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Summer Specials: philosophy in the woods and wearable art

Updated: Sep 2

I've been lucky enough to enjoy a few new experiences this summer including outdoor philosophising in Suffolk and encouraging people Leeds to wear some art.

Philosophy in the Woods was hosted by Rachel Kellett in Kaliwood near Halesworth in Suffolk. This was a Socratic Dialogue, a method I have found out about from contact with the Society for the Furtherance of Critical Philosophy (we're working on a collaborative project - more news on this soon). Being in the woods isn't an essential part of the method, but it was beautiful to be outside, under trees for the duration of the enquiry (one and half days). (photo credit: Rachel Kellett)

Philosophy for Communities is another Socratic form so I was fascinated to experience the difference between the methods. You can find out more detail in the links above. In Socratic Dialogue, the facilitator presents the question and each person in the group brings an example from their own life that illustrates it in some way. One example is chosen as a focus and dialogue seeks to understand a core statement that can provide an answer to the question.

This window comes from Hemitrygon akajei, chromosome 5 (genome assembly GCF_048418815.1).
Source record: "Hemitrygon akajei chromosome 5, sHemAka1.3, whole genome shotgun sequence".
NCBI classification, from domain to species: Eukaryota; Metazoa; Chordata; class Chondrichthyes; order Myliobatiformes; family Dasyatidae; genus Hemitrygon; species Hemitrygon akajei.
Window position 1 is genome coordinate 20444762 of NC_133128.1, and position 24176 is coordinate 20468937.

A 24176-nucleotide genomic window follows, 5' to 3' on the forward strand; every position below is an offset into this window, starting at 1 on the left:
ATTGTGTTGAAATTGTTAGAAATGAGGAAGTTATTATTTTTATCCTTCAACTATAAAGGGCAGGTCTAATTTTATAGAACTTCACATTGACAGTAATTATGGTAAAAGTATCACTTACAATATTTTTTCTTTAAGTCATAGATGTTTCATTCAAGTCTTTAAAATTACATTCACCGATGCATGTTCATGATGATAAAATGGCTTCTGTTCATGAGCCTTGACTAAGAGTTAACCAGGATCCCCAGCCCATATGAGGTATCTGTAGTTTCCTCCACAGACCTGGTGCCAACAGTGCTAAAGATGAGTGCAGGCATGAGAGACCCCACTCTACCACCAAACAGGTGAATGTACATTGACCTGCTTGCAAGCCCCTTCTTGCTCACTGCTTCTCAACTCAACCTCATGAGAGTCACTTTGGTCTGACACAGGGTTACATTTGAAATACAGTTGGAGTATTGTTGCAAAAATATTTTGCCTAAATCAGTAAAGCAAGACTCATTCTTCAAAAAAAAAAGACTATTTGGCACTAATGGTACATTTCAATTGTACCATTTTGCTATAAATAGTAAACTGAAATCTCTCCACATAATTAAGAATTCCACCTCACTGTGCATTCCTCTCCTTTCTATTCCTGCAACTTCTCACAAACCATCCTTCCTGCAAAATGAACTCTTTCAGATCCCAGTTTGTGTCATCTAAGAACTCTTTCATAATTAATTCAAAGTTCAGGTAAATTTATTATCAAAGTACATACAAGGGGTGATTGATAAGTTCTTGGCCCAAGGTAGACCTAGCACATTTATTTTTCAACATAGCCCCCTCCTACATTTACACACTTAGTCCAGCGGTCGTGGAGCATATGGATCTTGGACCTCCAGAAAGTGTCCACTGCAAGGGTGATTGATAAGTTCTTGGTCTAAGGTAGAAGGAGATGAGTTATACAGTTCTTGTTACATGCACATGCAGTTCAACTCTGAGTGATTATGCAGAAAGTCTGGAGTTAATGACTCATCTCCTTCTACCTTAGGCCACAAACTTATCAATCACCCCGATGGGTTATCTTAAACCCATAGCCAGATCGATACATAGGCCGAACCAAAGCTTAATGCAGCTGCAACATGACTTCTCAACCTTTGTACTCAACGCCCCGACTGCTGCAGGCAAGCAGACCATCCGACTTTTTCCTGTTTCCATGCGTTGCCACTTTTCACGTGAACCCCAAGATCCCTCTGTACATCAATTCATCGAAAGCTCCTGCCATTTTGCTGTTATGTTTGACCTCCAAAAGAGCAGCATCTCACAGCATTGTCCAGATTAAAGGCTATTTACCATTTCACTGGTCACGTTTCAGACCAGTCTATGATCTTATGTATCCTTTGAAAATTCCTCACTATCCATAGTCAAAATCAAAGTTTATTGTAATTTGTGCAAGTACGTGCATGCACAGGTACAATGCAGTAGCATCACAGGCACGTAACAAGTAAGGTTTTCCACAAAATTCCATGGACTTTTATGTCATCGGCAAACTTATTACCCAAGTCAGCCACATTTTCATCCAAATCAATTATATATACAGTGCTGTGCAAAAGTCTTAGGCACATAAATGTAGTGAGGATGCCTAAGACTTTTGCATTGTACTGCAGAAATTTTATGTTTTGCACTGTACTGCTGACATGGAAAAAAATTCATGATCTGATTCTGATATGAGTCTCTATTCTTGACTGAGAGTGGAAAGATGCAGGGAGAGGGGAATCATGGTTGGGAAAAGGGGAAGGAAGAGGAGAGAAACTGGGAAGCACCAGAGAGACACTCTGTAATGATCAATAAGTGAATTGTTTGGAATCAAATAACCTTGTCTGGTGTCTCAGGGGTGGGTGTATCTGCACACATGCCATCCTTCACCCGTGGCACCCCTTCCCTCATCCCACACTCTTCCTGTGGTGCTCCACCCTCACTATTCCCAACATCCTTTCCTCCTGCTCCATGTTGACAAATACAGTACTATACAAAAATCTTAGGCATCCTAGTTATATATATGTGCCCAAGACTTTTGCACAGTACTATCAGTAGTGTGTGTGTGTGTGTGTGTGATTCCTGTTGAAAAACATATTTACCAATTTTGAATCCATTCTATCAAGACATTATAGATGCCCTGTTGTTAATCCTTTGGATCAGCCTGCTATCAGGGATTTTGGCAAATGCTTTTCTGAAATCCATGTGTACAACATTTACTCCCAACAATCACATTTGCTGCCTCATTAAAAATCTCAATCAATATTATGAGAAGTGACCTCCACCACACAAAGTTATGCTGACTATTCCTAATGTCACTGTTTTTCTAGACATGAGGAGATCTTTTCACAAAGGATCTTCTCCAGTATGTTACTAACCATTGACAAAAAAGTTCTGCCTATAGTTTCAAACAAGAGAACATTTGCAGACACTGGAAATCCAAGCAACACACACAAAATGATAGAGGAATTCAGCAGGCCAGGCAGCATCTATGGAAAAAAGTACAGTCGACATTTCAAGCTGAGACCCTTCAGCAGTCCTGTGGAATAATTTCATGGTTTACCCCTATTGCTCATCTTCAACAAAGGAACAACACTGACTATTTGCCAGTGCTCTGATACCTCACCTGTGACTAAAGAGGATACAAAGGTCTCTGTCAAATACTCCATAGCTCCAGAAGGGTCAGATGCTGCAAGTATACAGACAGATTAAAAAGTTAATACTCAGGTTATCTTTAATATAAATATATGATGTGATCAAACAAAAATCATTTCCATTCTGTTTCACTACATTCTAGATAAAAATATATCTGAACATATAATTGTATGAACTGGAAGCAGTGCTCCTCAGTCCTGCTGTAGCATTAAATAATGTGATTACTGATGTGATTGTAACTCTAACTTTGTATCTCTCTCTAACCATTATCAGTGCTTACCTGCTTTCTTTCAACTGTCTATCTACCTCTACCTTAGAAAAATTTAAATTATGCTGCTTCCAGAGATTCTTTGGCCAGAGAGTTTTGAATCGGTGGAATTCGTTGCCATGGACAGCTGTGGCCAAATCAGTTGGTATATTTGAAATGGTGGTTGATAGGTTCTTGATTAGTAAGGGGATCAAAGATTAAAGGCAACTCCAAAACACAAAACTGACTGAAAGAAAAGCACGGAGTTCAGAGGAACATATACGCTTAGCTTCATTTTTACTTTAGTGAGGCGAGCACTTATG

Our question was: What are the limits of my responsibility for others?

Spending one and a half days delving into one question is a highly satisfying endeavour. I was very happy to be a participant and to experience a new way of philosophising. Apparently they also do five day enquiries! What joy. I hope to join one and to continue my journey with Socratic Dialogue.

'Answers on the back of a postcard' (photo credit: Rachel Kellett)

Wearable art at Leeds 2023: The Gift

The Gift is a remarkable thing indeed. The artist Keith Khan has created a motif for every ward in Leeds (33 in total) and then they were woven (by Burberry) into cloth and made into garments by local tailors.

During the summer I spent a few days in different parts of Leeds encouraging people to try on a garment and have their photo taken to become 'part of the art'. These pop-up photo booths were a joy to be a part of and the whole thing was a beautifully inventive community art event.

Many people were hesitant of course, but even so, being offered the chance to have a photo taken by a professional photographer was clearly considered a valuable opportunity. Photo credit: Photo by Laurelle

It was interesting to witness the different things that people got out taking part. For some it was the photo, for others the unique experience. Some were fascinated by the fabrics or impressed at wearing Burberry. Others wanted to find their area's motif and know what inspired the design. I spend quite a lot of time looking at art in galleries, it was great to be involved in such a different art experience and think about what makes it art.

And as a final treat, I got to meet Keith Khan himself when he visited the photo booth at Sunny Bank Mills in Farsley.

It was a pleasure to see his pleasure at seeing the garments being worn and in wearing them himself.

Here's my photo of him taking a photo of Laurelle taking a photo of a participant in the photo booth.

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